Being born in a middle class Chinese family in Kuala Lumpur, my relationship with Malaysia changed drastically throughout the years starting from my years abroad. I discovered my predominantly Chinese experience in Malaysia was not as important when I am abroad. To others, I am first a Malaysian, then a Buddhist, perhaps then an Asian woman of Chinese descent.
Furthering my studies in United States meant mastering the command of English, a powerful tool towards scholarship and a professional career even in Malaysia, and I understand the access and privilege it has since granted me. When I was interviewed by Bernama Today last November for my solo exhibition Inknovations at JETH art gallery, a commonly raised question by fellow Malaysians was, “Why is your English this good when your medium is Chinese ink?”
As Malaysians, we often take our ability to speak multiple languages for granted, not realizing that at one point in history, our elders only spoke their dialects and perhaps Malay. The wisdom of Chinese Ink Painting that shaped a huge part of Nanyang Art that I learned from Dr. Cheah Thien Soong was all conducted in Mandarin; had I not also speak English, I would not been able to communicate its ancient philosophy and knowledge to an international audience who were already fascinated by Asian arts since the late 19th century.
Today we still see a social divide within Malaysia when it comes to learning traditional art forms: The 24 season drums that was made popular by Hands Percussions toured the world and corporate Malaysia, but master drummers in the group still recruit students from Chinese Independent High Schools; Prolific Chinese Ink Painters in Malaysia were not given MFA degrees that would allow them to teach in universities but were only limited to exhibit and giving workshops at Chinese Schools and Chinese oriented spaces.
Yet Nanyang Art predecessors such as Cheong Soo Pieng whose work are now highly regarded from auction houses to Singapore’s National Gallery started out by teaching both Chinese Ink Paintings and Oil Painting at the same time at Nanyang School of Arts (now NAFA) in the 1950s. Dr. Cheah who studied directly from these masters is one of the few Chinese artists left in Malaysia that has received and taught formal traditional Chinese Ink Painting in a university setting.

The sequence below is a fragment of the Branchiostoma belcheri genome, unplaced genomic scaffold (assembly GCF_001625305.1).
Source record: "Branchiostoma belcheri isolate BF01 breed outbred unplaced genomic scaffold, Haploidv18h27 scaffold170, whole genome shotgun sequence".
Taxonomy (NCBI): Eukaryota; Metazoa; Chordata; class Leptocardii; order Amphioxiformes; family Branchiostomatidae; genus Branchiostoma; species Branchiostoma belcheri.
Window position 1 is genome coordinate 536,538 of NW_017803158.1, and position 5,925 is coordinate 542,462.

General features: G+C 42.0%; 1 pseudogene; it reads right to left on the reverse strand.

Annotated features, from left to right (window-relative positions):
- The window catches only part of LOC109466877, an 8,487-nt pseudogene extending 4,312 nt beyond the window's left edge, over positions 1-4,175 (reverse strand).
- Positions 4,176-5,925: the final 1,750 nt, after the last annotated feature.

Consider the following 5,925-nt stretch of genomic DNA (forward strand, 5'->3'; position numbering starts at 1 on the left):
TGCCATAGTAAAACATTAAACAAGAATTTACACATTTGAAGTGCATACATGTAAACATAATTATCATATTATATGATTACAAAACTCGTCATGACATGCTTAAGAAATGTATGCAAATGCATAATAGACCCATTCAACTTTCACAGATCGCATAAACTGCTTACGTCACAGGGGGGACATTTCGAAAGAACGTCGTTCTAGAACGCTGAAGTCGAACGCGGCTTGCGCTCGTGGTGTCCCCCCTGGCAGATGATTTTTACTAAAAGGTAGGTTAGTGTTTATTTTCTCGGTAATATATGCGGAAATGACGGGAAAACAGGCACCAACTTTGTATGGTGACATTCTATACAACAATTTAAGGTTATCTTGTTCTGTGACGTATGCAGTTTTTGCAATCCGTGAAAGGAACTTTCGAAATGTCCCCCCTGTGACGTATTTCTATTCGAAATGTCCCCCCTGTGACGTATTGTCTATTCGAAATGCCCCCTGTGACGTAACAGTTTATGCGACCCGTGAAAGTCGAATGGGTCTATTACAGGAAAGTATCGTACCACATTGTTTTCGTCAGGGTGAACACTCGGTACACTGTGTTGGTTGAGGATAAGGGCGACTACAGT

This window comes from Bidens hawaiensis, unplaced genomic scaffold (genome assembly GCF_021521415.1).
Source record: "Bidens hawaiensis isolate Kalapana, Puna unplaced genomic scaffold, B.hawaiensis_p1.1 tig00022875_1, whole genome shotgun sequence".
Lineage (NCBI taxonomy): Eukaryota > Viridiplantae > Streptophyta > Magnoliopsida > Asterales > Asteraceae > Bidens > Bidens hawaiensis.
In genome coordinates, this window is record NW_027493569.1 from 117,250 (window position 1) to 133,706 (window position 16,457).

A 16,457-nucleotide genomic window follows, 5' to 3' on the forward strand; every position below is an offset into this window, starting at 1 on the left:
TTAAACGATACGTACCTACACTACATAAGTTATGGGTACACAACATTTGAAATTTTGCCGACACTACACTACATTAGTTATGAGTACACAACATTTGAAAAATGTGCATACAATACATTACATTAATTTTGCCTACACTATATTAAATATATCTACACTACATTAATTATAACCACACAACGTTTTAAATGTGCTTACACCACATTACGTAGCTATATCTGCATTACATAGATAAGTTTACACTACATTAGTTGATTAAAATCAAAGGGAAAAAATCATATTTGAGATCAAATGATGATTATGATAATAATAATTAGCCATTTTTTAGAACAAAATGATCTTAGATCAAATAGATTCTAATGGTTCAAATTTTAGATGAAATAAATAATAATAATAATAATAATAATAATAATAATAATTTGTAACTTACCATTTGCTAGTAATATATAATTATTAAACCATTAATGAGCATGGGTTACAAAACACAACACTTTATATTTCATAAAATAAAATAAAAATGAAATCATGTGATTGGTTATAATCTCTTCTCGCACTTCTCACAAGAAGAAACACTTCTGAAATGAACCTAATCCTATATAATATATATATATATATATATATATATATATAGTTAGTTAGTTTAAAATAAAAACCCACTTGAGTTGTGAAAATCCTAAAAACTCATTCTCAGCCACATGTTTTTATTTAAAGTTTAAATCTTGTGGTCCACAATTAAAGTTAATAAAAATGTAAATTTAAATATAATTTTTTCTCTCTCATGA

I hope to use this residency to ask the questions: What’s the future of Chinese Ink Painting? If it were an important Nanyang (Southeast Asian) heritage and legacy, how do we promote it in the Malaysian Chinese art circle and beyond? How do we innovate within a tradition that has once inspired the likes of Van Gogh and Paul Gauguin? How can I expand the medium’s limitations by collaborating with other artists of dance, music and theater background?
Southeast Asia is an exciting hub of trades and inter-cultural exchange. Its tropical colors and wide array of craft and folk arts were subjects of studies for many foreign scholars and local artists. I wish to immerse myself into the art scene starting with a residency at Rimbun Dahan, to share my understanding of the new and the old based on my own cultural roots that I re-discovered upon returning from abroad, but also expand it’s repertoire to a contemporary Malaysia we as artists are aspired to shape.
Rimbun Dahan is a private arts centre in Malaysia, also the home of architect Hijjas Kasturi and his wife Angela. Set on fourteen acres outside Kuala Lumpur, Malaysia, the compound of Rimbun Dahan is a centre for developing traditional and contemporary art forms. I will be a resident artist at Rimbun Dahan from October to December 2016.